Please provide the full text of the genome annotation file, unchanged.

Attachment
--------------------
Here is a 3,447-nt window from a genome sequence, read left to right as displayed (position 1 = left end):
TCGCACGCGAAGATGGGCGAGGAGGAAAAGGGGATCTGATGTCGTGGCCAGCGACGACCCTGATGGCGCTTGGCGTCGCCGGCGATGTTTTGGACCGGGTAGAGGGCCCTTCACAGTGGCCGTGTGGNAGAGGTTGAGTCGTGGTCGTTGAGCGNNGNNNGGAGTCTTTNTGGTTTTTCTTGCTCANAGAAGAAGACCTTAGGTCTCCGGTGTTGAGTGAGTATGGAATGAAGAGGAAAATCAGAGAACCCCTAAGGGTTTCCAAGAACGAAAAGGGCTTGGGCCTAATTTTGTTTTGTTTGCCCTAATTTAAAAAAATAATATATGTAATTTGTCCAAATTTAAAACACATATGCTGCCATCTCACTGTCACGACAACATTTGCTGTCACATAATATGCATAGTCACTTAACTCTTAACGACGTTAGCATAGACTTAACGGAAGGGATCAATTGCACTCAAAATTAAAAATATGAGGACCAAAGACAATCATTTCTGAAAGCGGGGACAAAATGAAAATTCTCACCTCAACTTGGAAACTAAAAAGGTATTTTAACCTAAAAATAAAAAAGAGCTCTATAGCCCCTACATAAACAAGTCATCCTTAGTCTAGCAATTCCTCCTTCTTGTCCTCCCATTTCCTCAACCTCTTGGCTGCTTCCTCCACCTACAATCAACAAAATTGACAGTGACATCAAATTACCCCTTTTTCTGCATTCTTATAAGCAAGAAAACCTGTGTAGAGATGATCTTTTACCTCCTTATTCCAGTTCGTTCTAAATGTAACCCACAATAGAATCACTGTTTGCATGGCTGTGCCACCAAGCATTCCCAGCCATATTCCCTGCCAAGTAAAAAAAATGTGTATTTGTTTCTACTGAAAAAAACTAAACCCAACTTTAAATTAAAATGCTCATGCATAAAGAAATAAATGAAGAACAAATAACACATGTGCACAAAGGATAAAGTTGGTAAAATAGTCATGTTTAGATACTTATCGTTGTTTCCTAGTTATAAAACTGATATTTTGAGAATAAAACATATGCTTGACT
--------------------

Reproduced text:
Here is a 3,447-nt window from a genome sequence, read left to right as displayed (position 1 = left end):
TCGCACGCGAAGATGGGCGAGGAGGAAAAGGGGATCTGATGTCGTGGCCAGCGACGACCCTGATGGCGCTTGGCGTCGCCGGCGATGTTTTGGACCGGGTAGAGGGCCCTTCACAGTGGCCGTGTGGNAGAGGTTGAGTCGTGGTCGTTGAGCGNNGNNNGGAGTCTTTNTGGTTTTTCTTGCTCANAGAAGAAGACCTTAGGTCTCCGGTGTTGAGTGAGTATGGAATGAAGAGGAAAATCAGAGAACCCCTAAGGGTTTCCAAGAACGAAAAGGGCTTGGGCCTAATTTTGTTTTGTTTGCCCTAATTTAAAAAAATAATATATGTAATTTGTCCAAATTTAAAACACATATGCTGCCATCTCACTGTCACGACAACATTTGCTGTCACATAATATGCATAGTCACTTAACTCTTAACGACGTTAGCATAGACTTAACGGAAGGGATCAATTGCACTCAAAATTAAAAATATGAGGACCAAAGACAATCATTTCTGAAAGCGGGGACAAAATGAAAATTCTCACCTCAACTTGGAAACTAAAAAGGTATTTTAACCTAAAAATAAAAAAGAGCTCTATAGCCCCTACATAAACAAGTCATCCTTAGTCTAGCAATTCCTCCTTCTTGTCCTCCCATTTCCTCAACCTCTTGGCTGCTTCCTCCACCTACAATCAACAAAATTGACAGTGACATCAAATTACCCCTTTTTCTGCATTCTTATAAGCAAGAAAACCTGTGTAGAGATGATCTTTTACCTCCTTATTCCAGTTCGTTCTAAATGTAACCCACAATAGAATCACTGTTTGCATGGCTGTGCCACCAAGCATTCCCAGCCATATTCCCTGCCAAGTAAAAAAAATGTGTATTTGTTTCTACTGAAAAAAACTAAACCCAACTTTAAATTAAAATGCTCATGCATAAAGAAATAAATGAAGAACAAATAACACATGTGCACAAAGGATAAAGTTGGTAAAATAGTCATGTTTAGATACTTATCGTTGTTTCCTAGTTATAAAACTGATATTTTGAGAATAAAACATATGCTTGACT